|Bid||0.00 x 800|
|Ask||0.00 x 900|
|Day's range||26.99 - 27.13|
|52-week range||20.05 - 28.02|
|Beta (5Y monthly)||1.58|
|PE ratio (TTM)||13.06|
|Forward dividend & yield||1.50 (5.52%)|
|Ex-dividend date||30 Jul 2020|
|1y target est||N/A|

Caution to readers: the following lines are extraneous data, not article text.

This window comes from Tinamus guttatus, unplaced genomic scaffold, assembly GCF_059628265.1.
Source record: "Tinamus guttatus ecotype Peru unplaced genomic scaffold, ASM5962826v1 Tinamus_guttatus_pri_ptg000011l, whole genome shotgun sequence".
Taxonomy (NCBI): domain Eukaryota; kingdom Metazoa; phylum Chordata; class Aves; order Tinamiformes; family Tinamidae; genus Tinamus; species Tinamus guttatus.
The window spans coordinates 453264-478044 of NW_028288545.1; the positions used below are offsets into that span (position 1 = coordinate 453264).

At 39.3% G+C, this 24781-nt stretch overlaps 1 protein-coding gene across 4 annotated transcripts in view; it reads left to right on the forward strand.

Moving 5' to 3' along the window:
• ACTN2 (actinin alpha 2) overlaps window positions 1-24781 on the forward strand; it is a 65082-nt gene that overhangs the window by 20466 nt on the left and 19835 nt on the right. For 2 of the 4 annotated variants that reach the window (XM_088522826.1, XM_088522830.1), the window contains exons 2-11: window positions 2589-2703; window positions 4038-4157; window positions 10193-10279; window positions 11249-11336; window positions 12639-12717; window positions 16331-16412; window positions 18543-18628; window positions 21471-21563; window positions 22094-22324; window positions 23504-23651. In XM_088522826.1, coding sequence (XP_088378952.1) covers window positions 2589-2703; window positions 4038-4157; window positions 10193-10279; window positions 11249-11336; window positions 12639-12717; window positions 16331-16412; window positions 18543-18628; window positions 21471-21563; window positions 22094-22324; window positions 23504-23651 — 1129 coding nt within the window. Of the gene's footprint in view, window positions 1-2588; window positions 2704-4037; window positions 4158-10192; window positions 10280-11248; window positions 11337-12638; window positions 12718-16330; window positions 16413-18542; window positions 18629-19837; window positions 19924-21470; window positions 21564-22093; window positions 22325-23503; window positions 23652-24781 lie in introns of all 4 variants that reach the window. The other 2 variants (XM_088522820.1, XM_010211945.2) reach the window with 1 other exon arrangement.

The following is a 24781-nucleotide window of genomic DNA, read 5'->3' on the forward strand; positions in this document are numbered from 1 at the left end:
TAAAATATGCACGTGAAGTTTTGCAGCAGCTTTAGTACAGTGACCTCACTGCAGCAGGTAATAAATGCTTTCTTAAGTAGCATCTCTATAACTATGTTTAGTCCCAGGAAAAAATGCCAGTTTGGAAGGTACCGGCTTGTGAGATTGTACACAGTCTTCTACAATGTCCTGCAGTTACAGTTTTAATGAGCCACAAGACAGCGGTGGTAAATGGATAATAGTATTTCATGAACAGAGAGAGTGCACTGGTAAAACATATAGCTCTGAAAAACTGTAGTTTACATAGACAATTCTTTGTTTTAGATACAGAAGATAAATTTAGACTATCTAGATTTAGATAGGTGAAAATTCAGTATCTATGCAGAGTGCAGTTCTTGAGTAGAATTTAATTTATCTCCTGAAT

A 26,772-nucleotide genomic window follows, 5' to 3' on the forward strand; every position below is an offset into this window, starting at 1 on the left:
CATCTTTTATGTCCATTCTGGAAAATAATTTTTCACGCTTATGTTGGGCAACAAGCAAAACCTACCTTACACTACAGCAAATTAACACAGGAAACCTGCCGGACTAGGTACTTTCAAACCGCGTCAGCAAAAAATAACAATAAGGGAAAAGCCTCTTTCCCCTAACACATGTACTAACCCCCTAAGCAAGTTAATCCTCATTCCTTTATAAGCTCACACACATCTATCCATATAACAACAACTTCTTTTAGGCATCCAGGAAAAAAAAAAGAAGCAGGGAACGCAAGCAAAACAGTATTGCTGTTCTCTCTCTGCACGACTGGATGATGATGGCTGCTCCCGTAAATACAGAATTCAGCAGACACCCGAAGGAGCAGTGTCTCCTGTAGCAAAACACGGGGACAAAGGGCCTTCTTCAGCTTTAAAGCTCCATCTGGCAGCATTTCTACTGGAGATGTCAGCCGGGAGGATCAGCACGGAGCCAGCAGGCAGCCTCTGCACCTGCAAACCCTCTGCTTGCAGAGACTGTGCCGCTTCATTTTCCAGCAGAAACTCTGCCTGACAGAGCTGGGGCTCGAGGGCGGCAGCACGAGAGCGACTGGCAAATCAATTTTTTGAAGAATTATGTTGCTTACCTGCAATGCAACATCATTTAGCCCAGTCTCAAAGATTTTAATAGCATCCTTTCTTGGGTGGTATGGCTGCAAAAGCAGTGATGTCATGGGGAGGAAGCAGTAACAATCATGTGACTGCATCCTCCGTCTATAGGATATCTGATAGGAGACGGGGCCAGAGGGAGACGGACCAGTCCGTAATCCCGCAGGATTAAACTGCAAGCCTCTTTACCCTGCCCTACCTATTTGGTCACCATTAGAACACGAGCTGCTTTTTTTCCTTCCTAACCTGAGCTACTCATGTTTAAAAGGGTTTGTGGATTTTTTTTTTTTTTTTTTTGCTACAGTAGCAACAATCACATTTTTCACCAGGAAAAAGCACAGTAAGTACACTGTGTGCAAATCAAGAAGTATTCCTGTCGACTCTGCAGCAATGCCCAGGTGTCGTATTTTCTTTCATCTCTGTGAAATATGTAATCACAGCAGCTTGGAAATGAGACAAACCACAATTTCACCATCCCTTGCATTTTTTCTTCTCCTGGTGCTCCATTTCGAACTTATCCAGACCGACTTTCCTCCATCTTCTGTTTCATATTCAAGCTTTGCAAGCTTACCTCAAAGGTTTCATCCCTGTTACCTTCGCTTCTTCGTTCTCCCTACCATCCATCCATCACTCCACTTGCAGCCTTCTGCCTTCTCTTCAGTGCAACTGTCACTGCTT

(Bloomberg) -- When Bank of America Corp. recently elevated its next class of senior executives, one name was conspicuously absent: Fab Gallo.Few would have bet against the marathon-running head of the firm’s global equities division, especially after he set a revenue record early this year amid the messiest markets in a generation. Yet after a leaked recording of a conference call thrust Gallo’s blunt communications style into the public, and turbulence emerged in parts of his business, the bank’s bosses left him behind.While eight colleagues got invited to join the firm’s elite management team in late July, Gallo was told to split duties with a former subordinate.The snub has drawn attention across Wall Street, turning a spotlight on an executive known for pushing subordinates especially hard. It has since prompted discussions between him and senior executives about how long he will remain at the investment bank, according to people familiar with the situation who asked not to be named discussing personnel. Another solution could still be found.Gallo, 54, referred messages to a company spokesperson who declined to comment.The trading veteran was passed over as Bank of America unveiled a series of promotions and added executives to its most senior decision-making body. New members of the panel include his longtime counterpart overseeing fixed-income markets, Jim Demare, who rose to head the global sales and trading division. One of Gallo’s subordinates, Soofian Zuberi, was promoted to jointly run the stock-trading business alongside him.‘Great Job’It marked a rapid change in fortunes for the industry veteran whose operations were credited with rising to unprecedented challenges posed by the coronavirus pandemic in March, when traders were forced to work from home just as markets went into a nose dive.By the end of the first quarter, the equities-trading division’s revenue jumped 39% to a record. In May, Chief Executive Officer Brian Moynihan praised Gallo for the “great job” he was doing alongside fixed-income chiefs Demare and Bernie Mensah, who also was elevated to join the management team. In the second quarter, equities revenue rose 7%, fueled by cash and client financing.Yet there were also bumps. In April, someone leaked a recording of a controversial conference call to media outlets including CNBC and the New York Times. On it, Gallo could be heard saying “critical” workers wouldn’t be able to stay away from the office too long during the pandemic. The bank said at the time that the conversation was about returning people to the office once officials deemed it safe, and that the company was “sparing no expense or consideration taking care of our people.”Then in a second-quarter regulatory filing, the bank flagged “weaker trading performance” in the unit’s derivatives business. Though that business grew versus the previous year, it lost more than $100 million on some positions held in Europe, the Middle East and Africa, according to people with knowledge of the matter. The company’s broader European business has seen a series of shakeups, most recently naming Martina Slowey to run equities for EMEA, replacing Julien Bahurel, who will leave after a transition period. That follows the June departure of Andrew Mitchell, head of equities trading in the region.Frustrating ManagersGallo, whose full first name is Fabrizio and goes by Fab, is known to frustrate his managers with a domineering style, getting deeply involved in trades and personnel decisions rungs below him, according to bank employees. That includes intervening in reviews for members of trading desks, sometimes overruling assessments drafted by the managers under him.A voracious reader, he cuts the image of a cultured intellect. He’s also seen as arrogant. Colleagues say that in moments of frustration over the years, Gallo has lashed out at subordinates, calling them dumb. That and his blunt communication style have created detractors within the division, who accuse him of being unnecessarily abrasive.Some Bank of America employees also took umbrage at the leaked recording of Gallo. On it, he could be heard telling staff that if they wanted to keep critical roles, they would need to “make a decision” about coming back to the office, CNBC reported in April.“We cannot provide proper and orderly markets if 99% of the population decides they don’t feel comfortable,” Gallo said on the recording. “You cannot on one hand say you cannot trust the firm and on the other hand get the money from the firm, for a long period of time if you are in a critical function. Now if people decide they don’t want to be in a critical function we can have that conversation too.”Bank’s ImageThe remarks came amid a debate inside many Wall Street firms over who could stay home and for how long. Yet those words didn’t quite gel with Bank of America’s efforts to remake its public image as a good corporate citizen after the 2008 financial crisis. Moynihan has been a prominent voice from the business community during the pandemic, pledging to support staff through tough times and resisting headcount reductions. He’s also highlighted the lender’s forbearance activities, its participation in the government’s rescue-financing program for small businesses and a $1 billion pledge to communities of color over four years.Gallo joined the bank in 2011 from hedge fund Brevan Howard Asset Management LLP and also spent more than a decade at Morgan Stanley, serving as head of equities and global proprietary trading.Despite his senior role, he keeps a relatively low profile. One of the few public references to Gallo is at the University of Chicago, where there’s a dorm named after him. He contributes to financial aid and career programs there.His almost-decade-long run as sole head of equities was remarkable for its duration in an industry where co-chiefs are often the norm, forcing executives to compete and leaving firms with leadership options if businesses don’t perform. Before the latest management shuffle, Gallo reported to the bank’s chief operating officer Tom Montag, who’s also president of its global banking and markets unit. If Gallo stays after the promotions, he will report to Demare.For more articles like this, please visit us at bloomberg.comSubscribe now to stay ahead with the most trusted business news source.©2020 Bloomberg L.P.